We’ve highlighted several ways to play Pads and other sound beds here at Worship Tutorials, but one of the most flexible (and requested) options is to play them using a foot controller from stage. For years, I played Pads using exactly this method – it offers a ton of flexibility, and all the control is in your hands as the worship leader (your feet, actually).
You’ll need a few things to pull this off…
- Pads (or click tracks, or any sound bed really)
- A computer – I preferred a laptop, but it doesn’t have to be
- A midi foot controller – I used the Line 6 FBV Express MKII
- Ableton Live (Live Standard and Live Intro work as well)
- Cables/direct boxes to run audio from your computer to your sound board. I used a stereo 1/8 inch to dual mono 1/4 cable and then ran those into 2 direct boxes that fed the FOH board.
Ableton Live Setup
In the video above, I walk through exactly how I set up Ableton Live, including how to MIDI map each button and expression pedal, but the basic idea goes like this…
- Button 1 plays the Pad/loop and advances to the next loop. This way each time you press Button 1, it either starts the first song or plays the next song in the list.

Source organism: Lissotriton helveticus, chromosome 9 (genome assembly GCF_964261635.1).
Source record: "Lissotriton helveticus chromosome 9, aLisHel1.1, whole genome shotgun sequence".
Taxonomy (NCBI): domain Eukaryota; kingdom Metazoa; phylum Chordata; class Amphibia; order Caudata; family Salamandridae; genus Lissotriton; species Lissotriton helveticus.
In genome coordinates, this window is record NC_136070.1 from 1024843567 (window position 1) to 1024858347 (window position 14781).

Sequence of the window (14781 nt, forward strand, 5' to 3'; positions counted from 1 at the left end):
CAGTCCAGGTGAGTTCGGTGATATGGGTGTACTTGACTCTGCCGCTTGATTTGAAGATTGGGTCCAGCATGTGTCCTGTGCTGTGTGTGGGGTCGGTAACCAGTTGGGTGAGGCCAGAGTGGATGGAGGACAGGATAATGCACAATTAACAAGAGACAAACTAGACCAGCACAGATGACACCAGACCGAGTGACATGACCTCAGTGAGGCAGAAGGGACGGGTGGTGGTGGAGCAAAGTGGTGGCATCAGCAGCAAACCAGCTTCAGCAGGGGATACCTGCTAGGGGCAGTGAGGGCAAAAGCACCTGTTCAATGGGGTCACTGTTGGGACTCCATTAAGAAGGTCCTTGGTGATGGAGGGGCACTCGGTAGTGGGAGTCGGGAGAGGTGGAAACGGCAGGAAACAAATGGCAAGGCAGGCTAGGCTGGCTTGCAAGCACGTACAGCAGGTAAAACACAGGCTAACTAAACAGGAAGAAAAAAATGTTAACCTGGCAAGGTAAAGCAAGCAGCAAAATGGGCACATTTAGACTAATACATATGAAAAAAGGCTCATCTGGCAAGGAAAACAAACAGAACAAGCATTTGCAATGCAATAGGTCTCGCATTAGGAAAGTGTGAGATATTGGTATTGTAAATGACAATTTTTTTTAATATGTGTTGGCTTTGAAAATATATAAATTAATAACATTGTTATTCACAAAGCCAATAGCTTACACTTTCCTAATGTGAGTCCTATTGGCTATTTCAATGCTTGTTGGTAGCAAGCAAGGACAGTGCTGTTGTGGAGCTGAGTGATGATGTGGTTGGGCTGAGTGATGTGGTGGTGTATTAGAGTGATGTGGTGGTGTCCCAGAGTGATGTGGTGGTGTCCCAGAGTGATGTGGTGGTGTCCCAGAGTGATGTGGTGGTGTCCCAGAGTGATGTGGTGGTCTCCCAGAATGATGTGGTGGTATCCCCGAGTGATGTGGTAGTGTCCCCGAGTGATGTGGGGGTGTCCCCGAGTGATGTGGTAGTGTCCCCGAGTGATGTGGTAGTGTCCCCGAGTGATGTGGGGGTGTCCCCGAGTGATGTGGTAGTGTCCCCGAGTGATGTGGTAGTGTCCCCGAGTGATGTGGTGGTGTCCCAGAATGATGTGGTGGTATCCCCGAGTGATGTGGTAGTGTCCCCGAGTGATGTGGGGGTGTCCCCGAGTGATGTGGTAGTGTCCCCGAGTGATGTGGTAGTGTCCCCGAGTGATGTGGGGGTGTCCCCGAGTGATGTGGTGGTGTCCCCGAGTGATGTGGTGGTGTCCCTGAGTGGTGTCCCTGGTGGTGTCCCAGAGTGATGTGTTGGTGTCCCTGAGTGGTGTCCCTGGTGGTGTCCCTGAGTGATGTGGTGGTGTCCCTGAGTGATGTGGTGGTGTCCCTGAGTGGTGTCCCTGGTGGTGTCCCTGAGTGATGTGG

- Button 2 stops everything (emergency kill switch!)
- The expression pedal controls the volume of the Pads channel. This allows you to fade the pads in and out using the volume pedal.
You can do much more complicated things with MIDI in Ableton, but this was a very simple setup that did not require a lot of thought while leading worship. Just press the button and go. Press again for the next song. Easy.
To really make Pads work well for transitions, you’ll want to crossfade them. This creates a seamless transition when moving from one song to the next, and it’s especially useful when changing keys. Ableton Live does not crossfade sound clips in this manner, so you’ll need to set it up manually. To get the crossfade, I put a reverb and a delay on my Pads channel. You can see and copy my exact settings using the video above, but you’ll want a long tail reverb and a delay with a good amount of feedback and sort of longer repeats.
Because this setup is so simple, you’ll need to follow a pre-determined set list. This means you can’t change the order of the songs at the last minute (unless you change the order in Ableton as well). If you wanted that kind of flexibility, it would actually be easy to do – you’d just need midi controller with more buttons. You could set one button for each song you’d be doing that day, and then just play them in any order you’d like.
If you have any questions about how this setup works or how to use it in a live environment, please ask in the comments below.